It's during the formal committee hearings for the nominees of the most important Cabinet positions, and/or the most controversial nominations, that the show is put on for the public. Typically, a senator of the nominee's home state introduces and extolls the virtues of the nominee. The nominee then makes an opening statement, reaffirming the honor of appearing before the distinguished members of the committee.

Members of the committee then question the nominee. What is learned in this process, and what is the strategy of the committee members?

First of all, it must be recognized that the party controlling the senate, the Republicans, has the majority of votes on the committee. Furthermore, there is the tradition and general practice that, except in rare instances, the president gets his nominees recommended by the committee and confirmed on the Senate floor. Let's face it - the Republicans are in total control.

Nevertheless, the public can glean some information from these hearings. The nominee is questioned on positions and policy issues facing his/her respective department. The members of the majority party will ask "softball questions," and reaffirm the virtues of the nominee, while using the opportunity to exploit valuable television time.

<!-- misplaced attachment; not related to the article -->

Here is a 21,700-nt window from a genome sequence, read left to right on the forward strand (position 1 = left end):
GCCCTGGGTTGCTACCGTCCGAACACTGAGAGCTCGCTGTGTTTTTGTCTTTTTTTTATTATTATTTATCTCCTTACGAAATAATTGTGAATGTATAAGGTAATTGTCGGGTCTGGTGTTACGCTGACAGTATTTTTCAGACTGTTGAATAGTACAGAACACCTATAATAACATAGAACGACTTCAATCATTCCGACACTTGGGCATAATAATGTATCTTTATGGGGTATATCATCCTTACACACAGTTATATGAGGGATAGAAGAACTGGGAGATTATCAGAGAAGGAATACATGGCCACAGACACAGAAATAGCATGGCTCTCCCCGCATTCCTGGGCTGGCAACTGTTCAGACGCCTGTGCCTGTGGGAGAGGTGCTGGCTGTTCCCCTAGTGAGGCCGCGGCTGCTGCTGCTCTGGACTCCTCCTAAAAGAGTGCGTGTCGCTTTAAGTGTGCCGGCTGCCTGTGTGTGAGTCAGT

Members of the minority party, the Democrats, question the nominee on issues of their concern, attempting to get a public commitment to particular positions. This is their opportunity to exploit any differences between the nominee's positions and those of the president.

While the questions of the majority Republicans will be "softball," a smooth politician, such as Sen. Marco Rubio, can also ask some "hard questions," playing the game to his own advantage.

At his hearing, Trump's then-nominee for Secretary of State, Rex Tillerson's alleged connection to Russia was at issue. The Democrats naturally asked some hard questions. Much to the delight of the media, Republican Sen. Rubio also asked some unusually tough questions, expressing doubt over the nominee's qualifications.

Rubio shrewdly withheld his vote until he obtained written questions from Tillerson and held a private meeting with him in his office.

It should have surprised no one who was paying attention that Rubio eventually cast his affirmative vote for Tillerson.

So, Rubio wins all the way around. If newly sworn-in Secretary of State Tillerson eventually gets into trouble, Rubio can cite his early cautionary wisdom. At the same time, Rubio, who sees himself as presidential timber, can cite his party loyalty, having made a "tough vote."

More importantly for Rubio, he gained valuable television exposure and praise from the gushing broadcast media half-wits, having played them like a fiddle. Trump should be proud, if not jealous.

In the final analysis, the hearings for Cabinet nominees serve some public interest, sort of.

- John Waelti of Monroe, a retired professor of economics, can be reached at His column appears Fridays in The Monroe Times.